Baku life in quarantine – photos and stories
Official data has it that by the end of March, more than three hundred people were infected with Covid-19 in Azerbaijan, five of them had died and twenty-six had recovered.
The authorities are taking drastic measures to “quarantine” the country. But it seems that in Baku, many are more afraid of quarantine and its consequences than the coronavirus itself.
Murad was going to celebrate his 16th birthday with classmates: sit in a karaoke cafe, then go for a walk around the city.
But in the end they celebrated online, and for entertainment all he had was games with his dog.
The family left for the region on spring holidays, and at that time the roads were closed: in Baku and the entire Absheron peninsula, residents of the regions and cars registered in the regions were stopped, except for “special” cars (for example, ambulances) and food trucks.
“Everything would be fine, but the Internet is slow,” Murad complains.
All land borders of Azerbaijan with neighboring countries have been closed, air traffic has been suspended. For those Azerbaijanis who, contrary to warnings, went on a trip in March and got stuck in another country, there is a presidential decree that the consequences are their own responsibility.
The metro first worked two hours a day, which caused a stir and overcrowding in the wagon cars. On March 31, it was closed, and there was overcrowding on buses. All businesses in the service sector were closed: cafes, beauty salons, shopping centers do not work.
“I want the day to come soon when we are again riding on the crowded metro, getting on only on the second attempt, going to the mall, and there on the third floor where there are cafes, there’s not a single empty seat, and we have coffee and we go back and forth “scanning” the crowd to guess which of them is going to get up and take their place right away,” one Bakuvian writes on Facebook.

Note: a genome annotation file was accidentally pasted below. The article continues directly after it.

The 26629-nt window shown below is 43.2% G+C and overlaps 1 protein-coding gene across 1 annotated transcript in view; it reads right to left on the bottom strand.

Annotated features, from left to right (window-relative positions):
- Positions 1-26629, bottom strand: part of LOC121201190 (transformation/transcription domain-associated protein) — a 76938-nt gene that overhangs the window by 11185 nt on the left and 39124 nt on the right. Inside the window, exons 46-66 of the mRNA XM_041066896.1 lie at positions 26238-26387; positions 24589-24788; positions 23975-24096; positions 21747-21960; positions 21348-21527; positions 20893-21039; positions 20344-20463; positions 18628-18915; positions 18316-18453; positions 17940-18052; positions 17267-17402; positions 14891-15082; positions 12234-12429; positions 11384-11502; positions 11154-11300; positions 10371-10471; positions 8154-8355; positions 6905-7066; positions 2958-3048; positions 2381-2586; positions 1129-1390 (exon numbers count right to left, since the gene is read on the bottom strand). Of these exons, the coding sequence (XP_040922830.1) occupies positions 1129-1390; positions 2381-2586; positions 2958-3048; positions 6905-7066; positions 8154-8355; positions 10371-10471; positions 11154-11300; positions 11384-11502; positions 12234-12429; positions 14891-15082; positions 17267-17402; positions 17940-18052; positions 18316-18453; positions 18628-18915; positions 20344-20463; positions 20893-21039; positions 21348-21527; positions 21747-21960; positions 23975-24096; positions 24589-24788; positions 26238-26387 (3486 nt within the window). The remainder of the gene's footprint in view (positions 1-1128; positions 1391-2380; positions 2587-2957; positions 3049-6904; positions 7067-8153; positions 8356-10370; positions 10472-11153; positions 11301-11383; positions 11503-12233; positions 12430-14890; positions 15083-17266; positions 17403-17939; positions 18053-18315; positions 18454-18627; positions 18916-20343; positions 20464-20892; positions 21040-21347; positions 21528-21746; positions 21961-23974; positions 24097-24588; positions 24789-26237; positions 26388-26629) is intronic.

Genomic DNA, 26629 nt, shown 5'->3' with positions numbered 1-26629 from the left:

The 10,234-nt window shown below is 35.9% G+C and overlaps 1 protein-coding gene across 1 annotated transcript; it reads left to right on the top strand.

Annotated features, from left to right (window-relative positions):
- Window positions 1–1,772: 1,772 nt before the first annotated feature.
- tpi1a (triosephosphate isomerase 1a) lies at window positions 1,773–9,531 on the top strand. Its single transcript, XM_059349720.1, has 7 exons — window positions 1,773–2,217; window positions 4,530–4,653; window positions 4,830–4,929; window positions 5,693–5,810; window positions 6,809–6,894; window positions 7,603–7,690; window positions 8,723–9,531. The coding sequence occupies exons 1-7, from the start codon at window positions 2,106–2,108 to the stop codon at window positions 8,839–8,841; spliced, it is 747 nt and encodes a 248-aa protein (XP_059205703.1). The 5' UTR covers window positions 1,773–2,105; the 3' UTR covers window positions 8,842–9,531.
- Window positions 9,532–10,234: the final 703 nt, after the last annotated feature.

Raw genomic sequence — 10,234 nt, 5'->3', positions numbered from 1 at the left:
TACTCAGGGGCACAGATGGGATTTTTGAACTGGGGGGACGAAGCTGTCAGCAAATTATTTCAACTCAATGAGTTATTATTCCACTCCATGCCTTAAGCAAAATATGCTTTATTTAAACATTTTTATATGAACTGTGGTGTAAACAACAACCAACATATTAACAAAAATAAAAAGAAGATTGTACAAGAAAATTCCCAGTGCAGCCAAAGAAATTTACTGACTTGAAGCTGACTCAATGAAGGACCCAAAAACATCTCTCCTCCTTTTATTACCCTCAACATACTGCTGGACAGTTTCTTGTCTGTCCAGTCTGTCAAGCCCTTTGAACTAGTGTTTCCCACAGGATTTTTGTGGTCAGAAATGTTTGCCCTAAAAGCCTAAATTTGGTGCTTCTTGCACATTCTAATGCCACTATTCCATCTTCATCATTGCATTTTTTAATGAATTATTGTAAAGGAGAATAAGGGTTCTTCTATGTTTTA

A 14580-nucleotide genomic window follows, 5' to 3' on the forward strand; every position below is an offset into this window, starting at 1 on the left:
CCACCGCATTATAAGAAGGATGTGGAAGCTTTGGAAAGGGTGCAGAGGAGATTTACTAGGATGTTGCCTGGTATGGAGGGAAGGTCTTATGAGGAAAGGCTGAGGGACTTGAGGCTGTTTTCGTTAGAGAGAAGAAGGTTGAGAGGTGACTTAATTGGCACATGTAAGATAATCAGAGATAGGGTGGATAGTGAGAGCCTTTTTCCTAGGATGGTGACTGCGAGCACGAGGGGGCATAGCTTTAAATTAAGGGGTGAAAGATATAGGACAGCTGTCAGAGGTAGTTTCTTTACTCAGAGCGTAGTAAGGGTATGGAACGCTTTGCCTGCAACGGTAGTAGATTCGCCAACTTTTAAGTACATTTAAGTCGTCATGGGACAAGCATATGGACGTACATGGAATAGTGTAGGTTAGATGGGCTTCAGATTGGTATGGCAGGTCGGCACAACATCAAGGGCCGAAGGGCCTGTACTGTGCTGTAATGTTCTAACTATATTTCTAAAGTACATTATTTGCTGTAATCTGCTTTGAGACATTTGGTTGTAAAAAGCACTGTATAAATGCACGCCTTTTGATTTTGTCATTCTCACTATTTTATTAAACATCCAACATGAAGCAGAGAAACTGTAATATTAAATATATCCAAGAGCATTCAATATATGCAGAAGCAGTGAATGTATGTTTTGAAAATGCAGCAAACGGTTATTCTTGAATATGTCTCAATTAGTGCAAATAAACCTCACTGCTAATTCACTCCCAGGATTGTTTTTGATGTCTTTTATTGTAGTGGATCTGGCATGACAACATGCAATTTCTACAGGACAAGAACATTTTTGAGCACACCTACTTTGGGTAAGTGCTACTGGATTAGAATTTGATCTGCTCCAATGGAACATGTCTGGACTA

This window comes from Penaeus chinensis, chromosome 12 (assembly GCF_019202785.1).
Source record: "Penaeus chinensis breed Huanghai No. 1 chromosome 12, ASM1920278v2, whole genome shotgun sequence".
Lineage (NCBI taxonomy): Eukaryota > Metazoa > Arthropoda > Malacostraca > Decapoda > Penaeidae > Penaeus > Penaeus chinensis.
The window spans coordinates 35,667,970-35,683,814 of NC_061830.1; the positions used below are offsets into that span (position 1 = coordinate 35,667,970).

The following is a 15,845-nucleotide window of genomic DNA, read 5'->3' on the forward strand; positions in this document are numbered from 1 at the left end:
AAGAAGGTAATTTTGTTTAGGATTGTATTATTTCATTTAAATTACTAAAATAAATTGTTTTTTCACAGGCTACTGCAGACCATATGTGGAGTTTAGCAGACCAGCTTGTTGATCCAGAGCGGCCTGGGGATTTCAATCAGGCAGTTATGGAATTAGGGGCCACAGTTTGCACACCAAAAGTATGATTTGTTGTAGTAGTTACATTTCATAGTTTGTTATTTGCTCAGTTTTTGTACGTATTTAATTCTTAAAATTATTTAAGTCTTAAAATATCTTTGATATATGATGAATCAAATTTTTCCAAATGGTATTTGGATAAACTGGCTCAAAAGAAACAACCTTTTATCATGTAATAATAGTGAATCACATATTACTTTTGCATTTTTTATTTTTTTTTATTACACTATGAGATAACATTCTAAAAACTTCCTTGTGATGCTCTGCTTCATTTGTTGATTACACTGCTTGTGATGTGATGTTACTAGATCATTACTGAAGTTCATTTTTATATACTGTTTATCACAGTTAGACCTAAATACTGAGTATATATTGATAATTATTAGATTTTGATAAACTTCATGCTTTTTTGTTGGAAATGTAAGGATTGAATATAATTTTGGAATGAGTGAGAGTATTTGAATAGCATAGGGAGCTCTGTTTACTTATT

Schoolchildren are taught on television – teachers teach lessons from a television studio created by the ministry, and several TV channels broadcast them. Universities promise to conduct training online, but so far the process has not really started.
Restaurants are operating in home delivery mode, but their services are not in special demand.
The campaign #evdəqal is gaining momentum (stay at home). In addition to videos shot by government agencies, there are amateur videos promoting people stay home and observe the quarantine regulations.
Any outside event other than a funeral is prohibited. No weddings or engagement parties. Wakes cannot be arranged in special halls at mosques, as was customary.
All the big events that were planned for the spring and early summer have been cancelled, including matches of the European Football Championship and the Baku stage of Formula 1 racing.
World oil prices are falling. And since Azerbaijan is an oil producing country, local residents are worried this will lead to another devaluation.
The two previous ones occurred in 2015, then the manat to dollar rate almost halved. So far, the manat holds, but many prefer to buy dollars just in case.
Queues at banks are one of the reasons for the discontent of Bakuvians. One of the comments on social media: “Why does this anti-virus mode create such crowds? Yesterday I came to the bank – everyone is without masks, breathing into the back of one another.”